Banking Crisis Has Made Even the Swiss Uneasy
By Craig Whitlock - Washington Post Foreign Service
Wednesday, October 15, 2008; A07
ZURICH -- Of all the places in the world, this was supposed to be the safest to stash your wealth during times of calamity, war and financial panic.
But here in the heart of Zurich's financial district, anxious Swiss investors have been lining up to watch the stock tickers in front of the headquarters of UBS, a financial behemoth that has written off a stunning $43 billion in loser investments since 2007, more than any other bank in Europe.
"The idea that this could happen in Switzerland is unbelievable," said Klaus Stoeckli, 55, a food-products salesman who has withdrawn about $90,000 in investments from UBS, worried that its storied vaults might not be able to protect his money from the global credit crisis.
UBS executives say the bank is not in danger of failure. It has cut 7,000 jobs worldwide and is still trying to unload billions of dollars' worth of risky securities. But the bank has moved aggressively since December to reinforce its balance sheet with $25 billion in fresh private capital. It announced this month that it expects to report a small profit for the third quarter.
But the scare has forced Switzerland for the first time to contemplate the disaster that would result if one of its champion banks failed. It's been a shocking exercise for a country that has long cultivated a reputation for unsurpassed security -- and secrecy -- in its banking industry.
If UBS were to collapse -- as has already occurred with banks in Britain, Germany, France and Belgium -- it is unclear if the Swiss government could amass enough money to rescue it, analysts said. UBS has more than $1.75 trillion in assets worldwide, a figure about four times as large as Switzerland's gross domestic product.
"Swiss banks have always operated on the basis that they have an implicit guarantee of the state," said Manuel Ammann, director of the Swiss Institute of Banking and Finance in St. Gallen. "But these large banks impose substantial risks on the Swiss economy, simply because of their size."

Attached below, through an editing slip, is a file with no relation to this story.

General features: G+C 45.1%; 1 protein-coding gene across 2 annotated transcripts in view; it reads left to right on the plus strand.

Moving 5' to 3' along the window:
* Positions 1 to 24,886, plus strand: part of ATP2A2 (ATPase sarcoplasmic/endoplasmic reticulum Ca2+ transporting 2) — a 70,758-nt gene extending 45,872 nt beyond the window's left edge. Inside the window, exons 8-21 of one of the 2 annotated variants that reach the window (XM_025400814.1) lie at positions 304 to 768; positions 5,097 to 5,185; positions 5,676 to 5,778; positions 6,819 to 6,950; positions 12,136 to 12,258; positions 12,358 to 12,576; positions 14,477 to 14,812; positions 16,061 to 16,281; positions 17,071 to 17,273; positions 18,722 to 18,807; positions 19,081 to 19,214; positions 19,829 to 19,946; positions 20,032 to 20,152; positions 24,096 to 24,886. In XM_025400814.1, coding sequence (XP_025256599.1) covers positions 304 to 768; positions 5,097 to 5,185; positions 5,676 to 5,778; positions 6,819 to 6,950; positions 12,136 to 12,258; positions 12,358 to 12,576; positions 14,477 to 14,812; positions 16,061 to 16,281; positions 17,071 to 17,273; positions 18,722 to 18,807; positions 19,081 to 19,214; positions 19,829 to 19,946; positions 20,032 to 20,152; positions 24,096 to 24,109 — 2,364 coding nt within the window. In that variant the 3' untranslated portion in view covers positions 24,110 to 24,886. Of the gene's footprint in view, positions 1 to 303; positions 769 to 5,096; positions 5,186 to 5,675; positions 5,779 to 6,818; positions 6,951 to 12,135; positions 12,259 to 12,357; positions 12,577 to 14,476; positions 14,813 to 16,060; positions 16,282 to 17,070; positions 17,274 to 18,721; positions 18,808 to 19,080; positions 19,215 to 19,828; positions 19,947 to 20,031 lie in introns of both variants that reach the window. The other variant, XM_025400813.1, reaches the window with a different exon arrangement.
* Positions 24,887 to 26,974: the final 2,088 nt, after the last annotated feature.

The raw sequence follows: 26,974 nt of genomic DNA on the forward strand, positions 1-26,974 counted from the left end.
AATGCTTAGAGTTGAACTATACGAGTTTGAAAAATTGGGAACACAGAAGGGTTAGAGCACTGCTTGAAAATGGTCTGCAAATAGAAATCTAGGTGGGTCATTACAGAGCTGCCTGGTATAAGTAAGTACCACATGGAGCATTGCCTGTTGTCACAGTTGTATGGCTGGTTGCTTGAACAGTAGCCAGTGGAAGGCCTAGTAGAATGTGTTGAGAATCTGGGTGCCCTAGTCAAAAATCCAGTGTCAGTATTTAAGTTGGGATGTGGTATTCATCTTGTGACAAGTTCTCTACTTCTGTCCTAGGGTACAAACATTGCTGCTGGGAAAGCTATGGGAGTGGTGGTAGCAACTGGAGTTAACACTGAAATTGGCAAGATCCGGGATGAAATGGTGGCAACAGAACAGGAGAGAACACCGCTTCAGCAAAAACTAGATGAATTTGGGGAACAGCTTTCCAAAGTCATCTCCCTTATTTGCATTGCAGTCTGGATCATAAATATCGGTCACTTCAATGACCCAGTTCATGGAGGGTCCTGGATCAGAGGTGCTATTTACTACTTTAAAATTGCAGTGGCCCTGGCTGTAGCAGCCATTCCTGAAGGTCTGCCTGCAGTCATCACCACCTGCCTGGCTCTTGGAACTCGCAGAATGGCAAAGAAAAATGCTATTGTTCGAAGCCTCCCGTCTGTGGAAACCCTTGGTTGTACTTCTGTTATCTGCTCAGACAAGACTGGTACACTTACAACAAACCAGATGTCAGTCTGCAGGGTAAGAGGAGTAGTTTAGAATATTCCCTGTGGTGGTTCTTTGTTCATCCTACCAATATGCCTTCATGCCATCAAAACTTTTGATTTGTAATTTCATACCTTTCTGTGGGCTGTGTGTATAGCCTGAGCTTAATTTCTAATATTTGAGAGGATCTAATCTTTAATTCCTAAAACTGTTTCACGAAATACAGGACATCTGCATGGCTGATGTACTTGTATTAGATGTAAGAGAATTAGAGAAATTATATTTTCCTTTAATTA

UBS traces its roots to the mid-19th century. A combination of the former Union Bank of Switzerland and Swiss Bank Corp., it prospered during the bank-merger boom of the past two decades and manages more private wealth assets than any other financial institution in the world.
While UBS is the largest bank in Switzerland, it's not the only giant affected by the credit crisis whose sheer size looms over the Swiss economy. One block away on the Bahnhofstrasse, Zurich's main street for high finance and luxury shopping, is the headquarters of Credit Suisse, with $1.1 trillion in assets. Though Credit Suisse has also suffered in the past year, it has not been hit as hard as UBS, its longtime rival.
So far, the Swiss government has had little to say about the financial turmoil, adhering to the national tradition of silence and discretion when it comes to money matters.
On Oct. 6, the Swiss Federal Council, the executive body that runs the Swiss government, issued a statement saying it was "prepared to take appropriate measures should the need arise" and was "committed to ensuring the stability of the financial system." But it has said almost nothing about the travails of UBS, or commented on whether it has developed any contingency plans.
"One would like to have learned how a UBS would be saved, when it has become too big to be saved by little Switzerland alone," the Neue Zuercher Zeitung, a leading Swiss newspaper, wrote in an editorial. "It was once again crisis management à la Suisse: If it's serious, say nothing."
Roland Meier, a spokesman for the Swiss Finance Ministry, declined to comment for this article. He referred questions to the Swiss Banking Commission. A spokesman there, Tobias Lux, said the agency was trying to be "restrictive with the information we release," adding: "We've said what we can say."